Grace's Guide To British Industrial History

Registered UK Charity (No. 115342)

Grace's Guide is the leading source of historical information on industry and manufacturing in Britain. This web publication contains 163,415 pages of information and 245,908 images on early companies, their products and the people who designed and built them.

Grace's Guide is the leading source of historical information on industry and manufacturing in Britain. This web publication contains 147,919 pages of information and 233,587 images on early companies, their products and the people who designed and built them.

Roch Aqueduct, near Littleborough

From Graces Guide
2023. Derelict Rock Nook Mill in background
2023
2023
2023. The 'beard' of vegetation over the track is being watered via a crack in the cast iron panel
2023. A similar crack can be seen in a panel on the opposite side

at Summit, near Littleborough, Lancashire

Also known as Rock Nook Aqueduct.

Built 1838-9 for the Manchester and Leeds Railway. Engineer: George Stephenson. Thomas Longridge Gooch? The aqueduct follows an an s-shaped path and crosses the railway on a skewed masonry arch bridge. The water is constrained by walls in the form of cast iron panels bolted together.

1839 'OPENING OF A PORTION OF THE LEEDS AND MANCHESTER RAILWAY. The works on a portion of this line, namely, from Manchester to Littleborough, being now wholly completed, the directors determined on opening that part of the line to the public on Thursday last; and arrangements were made for having an experimental trip on the preceding day, when the directors invited a large number of their friends and the shareholders to accompany them this interesting occasion. ..... The trains were stopped at a part of the line where the Roach is carried across it by an aqueduct, at a height of about forty feet. The river has here been considerably diverted, and has been made to flow nearer the place where the workmen are engaged in tunnelling, for the convenience of having a ready supply of water. The company having alighted, proceeded to examine the works, at the tunnel, which are proceeding with all possible dispatch. ....'[1] . The tunnel was Summit Tunnel.

Historic England Grade II listing entry here.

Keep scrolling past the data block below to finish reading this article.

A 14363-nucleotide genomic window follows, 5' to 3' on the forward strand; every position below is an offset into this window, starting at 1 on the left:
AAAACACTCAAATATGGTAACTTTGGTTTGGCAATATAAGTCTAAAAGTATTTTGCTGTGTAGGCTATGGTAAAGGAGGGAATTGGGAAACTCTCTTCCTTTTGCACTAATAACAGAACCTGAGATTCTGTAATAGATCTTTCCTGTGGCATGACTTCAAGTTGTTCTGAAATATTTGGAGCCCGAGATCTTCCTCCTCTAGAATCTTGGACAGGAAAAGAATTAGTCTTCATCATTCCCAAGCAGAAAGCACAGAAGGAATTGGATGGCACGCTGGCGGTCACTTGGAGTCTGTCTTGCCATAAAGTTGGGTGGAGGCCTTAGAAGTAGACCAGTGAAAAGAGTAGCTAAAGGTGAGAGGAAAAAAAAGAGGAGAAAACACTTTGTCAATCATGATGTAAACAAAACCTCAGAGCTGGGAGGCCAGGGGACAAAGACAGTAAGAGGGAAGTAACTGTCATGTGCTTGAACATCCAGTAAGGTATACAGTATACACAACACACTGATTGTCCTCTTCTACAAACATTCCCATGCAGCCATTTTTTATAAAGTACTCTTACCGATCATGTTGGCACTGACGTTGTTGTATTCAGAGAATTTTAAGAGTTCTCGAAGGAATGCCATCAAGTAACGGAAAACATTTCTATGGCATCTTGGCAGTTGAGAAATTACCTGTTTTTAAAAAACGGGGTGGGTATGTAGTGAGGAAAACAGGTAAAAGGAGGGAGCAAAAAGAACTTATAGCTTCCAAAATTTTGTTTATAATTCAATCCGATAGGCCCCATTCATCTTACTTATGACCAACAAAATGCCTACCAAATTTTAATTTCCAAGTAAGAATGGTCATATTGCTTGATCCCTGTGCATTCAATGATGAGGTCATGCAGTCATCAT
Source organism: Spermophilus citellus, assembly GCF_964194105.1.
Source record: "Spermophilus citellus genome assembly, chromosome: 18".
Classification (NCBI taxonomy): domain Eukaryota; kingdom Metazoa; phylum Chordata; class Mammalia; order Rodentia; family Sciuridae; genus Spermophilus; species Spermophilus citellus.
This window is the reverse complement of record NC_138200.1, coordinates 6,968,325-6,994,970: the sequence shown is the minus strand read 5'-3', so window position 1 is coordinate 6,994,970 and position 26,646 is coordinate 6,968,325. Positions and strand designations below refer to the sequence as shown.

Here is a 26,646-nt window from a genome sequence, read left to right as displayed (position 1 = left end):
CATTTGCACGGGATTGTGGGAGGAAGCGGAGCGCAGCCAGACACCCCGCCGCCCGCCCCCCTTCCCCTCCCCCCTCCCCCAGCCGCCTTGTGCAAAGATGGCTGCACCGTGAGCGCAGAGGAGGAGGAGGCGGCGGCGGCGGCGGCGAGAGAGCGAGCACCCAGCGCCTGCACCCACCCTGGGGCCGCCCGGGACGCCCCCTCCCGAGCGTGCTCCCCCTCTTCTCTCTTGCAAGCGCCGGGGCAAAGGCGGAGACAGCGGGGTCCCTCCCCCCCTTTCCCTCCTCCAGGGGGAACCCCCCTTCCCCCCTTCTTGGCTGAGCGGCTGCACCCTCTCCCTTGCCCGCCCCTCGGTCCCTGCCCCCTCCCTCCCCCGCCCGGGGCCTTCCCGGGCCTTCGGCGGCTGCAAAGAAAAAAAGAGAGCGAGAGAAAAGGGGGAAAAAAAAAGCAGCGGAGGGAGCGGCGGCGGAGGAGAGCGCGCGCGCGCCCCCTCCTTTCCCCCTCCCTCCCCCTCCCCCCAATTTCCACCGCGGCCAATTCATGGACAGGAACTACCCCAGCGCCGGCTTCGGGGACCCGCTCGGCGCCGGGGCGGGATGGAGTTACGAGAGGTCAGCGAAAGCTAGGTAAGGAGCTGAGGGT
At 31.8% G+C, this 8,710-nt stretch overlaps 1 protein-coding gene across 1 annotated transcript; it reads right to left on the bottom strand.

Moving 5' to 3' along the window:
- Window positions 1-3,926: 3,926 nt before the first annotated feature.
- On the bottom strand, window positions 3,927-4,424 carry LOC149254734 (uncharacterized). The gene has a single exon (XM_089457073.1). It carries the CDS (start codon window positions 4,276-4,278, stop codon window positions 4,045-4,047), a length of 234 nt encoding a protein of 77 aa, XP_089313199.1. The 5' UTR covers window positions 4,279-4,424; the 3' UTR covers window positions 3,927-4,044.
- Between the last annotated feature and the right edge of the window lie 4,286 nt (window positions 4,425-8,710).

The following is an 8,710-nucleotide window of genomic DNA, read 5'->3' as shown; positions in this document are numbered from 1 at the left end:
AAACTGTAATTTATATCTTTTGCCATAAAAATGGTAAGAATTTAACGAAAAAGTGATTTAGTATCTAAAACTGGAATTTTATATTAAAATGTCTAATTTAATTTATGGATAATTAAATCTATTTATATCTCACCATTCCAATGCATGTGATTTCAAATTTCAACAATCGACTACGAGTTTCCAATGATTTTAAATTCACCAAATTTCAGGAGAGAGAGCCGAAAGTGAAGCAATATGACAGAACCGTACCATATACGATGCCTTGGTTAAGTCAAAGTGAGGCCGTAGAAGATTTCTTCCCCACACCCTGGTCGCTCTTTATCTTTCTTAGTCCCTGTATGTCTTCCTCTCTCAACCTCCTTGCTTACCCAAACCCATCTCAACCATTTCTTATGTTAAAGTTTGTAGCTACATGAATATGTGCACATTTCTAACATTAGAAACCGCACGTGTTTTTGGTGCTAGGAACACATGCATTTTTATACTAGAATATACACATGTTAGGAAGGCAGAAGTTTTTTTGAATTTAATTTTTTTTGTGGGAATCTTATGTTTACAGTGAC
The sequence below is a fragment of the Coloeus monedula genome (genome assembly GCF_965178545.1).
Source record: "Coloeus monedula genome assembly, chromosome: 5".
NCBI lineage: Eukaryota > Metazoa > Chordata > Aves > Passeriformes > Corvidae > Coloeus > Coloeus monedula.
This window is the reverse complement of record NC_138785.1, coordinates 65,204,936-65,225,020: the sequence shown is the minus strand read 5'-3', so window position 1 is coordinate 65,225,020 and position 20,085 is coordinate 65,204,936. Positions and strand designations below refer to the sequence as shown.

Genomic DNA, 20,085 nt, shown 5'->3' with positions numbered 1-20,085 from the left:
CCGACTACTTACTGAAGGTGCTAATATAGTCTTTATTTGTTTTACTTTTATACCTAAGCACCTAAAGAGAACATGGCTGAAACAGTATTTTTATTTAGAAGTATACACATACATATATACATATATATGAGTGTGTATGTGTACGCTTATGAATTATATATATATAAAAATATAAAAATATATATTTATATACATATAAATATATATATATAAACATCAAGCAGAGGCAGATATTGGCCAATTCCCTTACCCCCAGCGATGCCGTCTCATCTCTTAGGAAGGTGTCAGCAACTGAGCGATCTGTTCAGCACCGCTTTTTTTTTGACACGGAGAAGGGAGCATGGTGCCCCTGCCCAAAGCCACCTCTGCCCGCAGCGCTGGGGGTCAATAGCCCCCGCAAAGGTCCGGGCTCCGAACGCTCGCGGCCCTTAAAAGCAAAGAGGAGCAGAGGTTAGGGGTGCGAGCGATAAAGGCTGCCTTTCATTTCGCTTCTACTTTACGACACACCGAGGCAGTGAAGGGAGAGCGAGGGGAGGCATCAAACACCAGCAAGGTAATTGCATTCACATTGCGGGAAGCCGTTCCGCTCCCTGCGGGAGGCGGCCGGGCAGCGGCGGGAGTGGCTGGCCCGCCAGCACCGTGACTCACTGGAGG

Geograph entry here.

1852 'BURSTING OF AN AQUEDUCT. On Sunday morning an aqueduct, which carries the river Roch across the front of the Littleborough tunnel of the Lancashire and Yorkshire Railway, immediately over the line, burst, owing to the great accumulation of water from rain during the night, and inundated the line, so as to prevent several of the morning trains from passing along it. Mr. Hall, the superintendent at Manchester, and other officers belonging to the company, proceeded to the spot immediately on receiving information of the accident by telegraph, and found a deep cutting of the line there concerted into a watercourse. Fortunately, the tunnel having a rising gradient under the hills into Yorkshire, the water took an opposite direction, and the damage was easily repaired. Mr. Hall ordered vehicles from Rochdale and other places to be brought to the mouth of the tunnel, and caused the passengers to be taken from the Lancashire trains across the hill to the Yorkshire side, and to bring back the passengers from trains on that side to Lancashire, so that, except for a few hours, the stoppage did not lead to any very serious inconvenience. A great number of excavators were set to work to cut a new channel by the side of the line for the river, and, before night, one line of rail was entirely restored to working order.'[2]


See Also

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Sources of Information

  1. Leeds Times - Saturday 6 July 1839
  2. Dover Telegraph and Cinque Ports General Advertiser - Saturday 14 February 1852